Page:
Nilanjana S Roy  |  New Delhi 

In 2004, some of us webheads were reading the June entries on a blog called 'My War: Fear and Loathing in Iraq', by CBFTW. Colby Buzzell, a machine-gunner in the war, told his story straight: dispatches from the frontline, as with this August 2004 post from Mosul in Iraq.
 
Out on the streets, Buzzell and his battalion found themselves under attack: "all of the sudden all hell came down all around on us, all these guys wearing all black (Black pants, and a black t-shirts tucked in), a couple dozen on each side of the street, on rooftops, alleys, edge of buildings, out of windows, everywhere just came out of f***ing nowhere and started firing RPG's and AK47's at us. I freaked the f*** out and ducked down in the hatch. I yelled "WE GOT F***IN HAJI'S ALL OVER THE F***IN PLACE!!! THERE ALL OVER GOD DAMNIT!!!"
 
This month, My War won the first Lulu Blooker award, for the best blog to have been published as a book. The subtitle has been sanitised: it now reads 'Killing Time in Iraq'. Buzzell was already a cult figure. Among the fans of his blog were a rap star and the late Kurt Vonnegut""Buzzell carried a copy of Slaughterhouse Five tucked into his back pocket all through the war, but the Blooker made him famous. His reportage has become iconic, and he is seen as the raw voice of the troops in a war where Iraqi kids were sometimes hired as minesweepers and where US soldiers would often carry a rifle in one hand while videotaping the action for posterity.
 
Shortly before Buzzell's book made headlines, another US soldier released his story. Like Buzzell, Joshua Key's voice comes through as intelligent, observant, but raw and unfiltered. Their books are very different from Anthony Swofford's polished 2003 bestseller, Jarhead. Swofford, like Buzzell, is a reader""he spent some of his Marine service in Iraq reading Homer's The Iliad and Albert Camus' The Stranger""and he is also a more polished writer. Swofford wrote with lyricism and an awareness of his audience: "Our rucks are heavy with equipment and ammunition but even heavier with the burdens of history, and each step we take, the burdens increase." Buzzell and write from the gut.
 
Buzzell's recent Blooker win and Swofford's success""Jarhead was a bestseller for months""might overshadow Joshua Key for the moment. It is, however, Key's book that is likely to have the most devastating impact. Swofford and Buzzell both had questions about the war in Iraq, but they did their time. Joshua Key took a long, hard, close-up look at the war in Iraq, too, and opted out, turning himself into a deserter from the US army, a fugitive from America.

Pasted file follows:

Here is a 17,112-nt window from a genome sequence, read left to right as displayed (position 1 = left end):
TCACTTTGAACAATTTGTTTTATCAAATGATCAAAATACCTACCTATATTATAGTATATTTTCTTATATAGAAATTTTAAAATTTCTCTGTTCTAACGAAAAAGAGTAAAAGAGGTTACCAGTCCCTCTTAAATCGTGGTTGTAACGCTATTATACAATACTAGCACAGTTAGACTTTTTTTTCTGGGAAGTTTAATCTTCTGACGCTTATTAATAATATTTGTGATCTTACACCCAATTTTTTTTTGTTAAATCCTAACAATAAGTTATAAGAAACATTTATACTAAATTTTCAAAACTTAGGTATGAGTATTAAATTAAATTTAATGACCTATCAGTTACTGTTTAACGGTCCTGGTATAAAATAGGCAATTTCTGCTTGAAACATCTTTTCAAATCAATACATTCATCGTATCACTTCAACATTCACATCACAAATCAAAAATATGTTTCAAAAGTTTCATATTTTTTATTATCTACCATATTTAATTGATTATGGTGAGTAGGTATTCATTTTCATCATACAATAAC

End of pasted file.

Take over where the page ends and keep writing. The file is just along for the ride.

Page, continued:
Joshua Key grew up poor and patriotic in Oklahoma, learning to shoot, drink and handle a welder's torch. There were no books or newspapers in his home. He barely knew his father; one of his stepdads was a violent man who beat up Key's mother while the children watched. Key, like many of his counterparts in a country like India, saw the army as a way out. He knew nothing about the "enemy".
 
"Iraqis, I was taught to believe, were not civilians; they were not even people. We had our own terms for them. Our commanders called them ragheads, so we did the same. We called them habibs. We called them sand niggers. We called them hajjis; it wasn't until I was sent to war that a man in Iraq explained to me that hajji was a complimentary term for a Muslim who had made the pilgrimage to Mecca. In training, all I knew was that a hajji was someone to be despised..."
 
Joshua Key went to Iraq prepared to follow orders. In A Deserter's Tale, he writes about life in the army with stoic humour. He found a niche for himself as the battalion's mechanical genius, and soldiered on, seeing some of the worst of the fighting in Fallujah. Key comes across as a quiet man of integrity and unshakeable honesty.
 
Over time, he began to ask questions about the raids on innocent Iraqi families, the casual, brutal violence the US army visited on ordinary civilians just because they could. He saw soldiers use the decapitated heads of dead Iraqis as footballs, he saw the army look the other way when women were threatened with rape. He began to question not just his immediate superiors, but the logic of the Iraq war. Back home on leave, he made the decision to desert. Key is now a fugitive whose application for refugee status in Canada has just been rejected; if he ever returns to the US, he will face a court martial, jail term and reprisals. But his story hits home in a way that other, more polished accounts do not.
 
"I am neither a coward nor a traitor," Key writes. "I owe one apology and one apology only, and that is to the people of Iraq." His story, blunt, unapologetic and defiant, may be the most unsettling indictment of the Iraq war to have emerged this far.

nilanjanasroy@gmail.com  

 
 

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Jarheads, ragheads and deserters

SPEAKING VOLUMES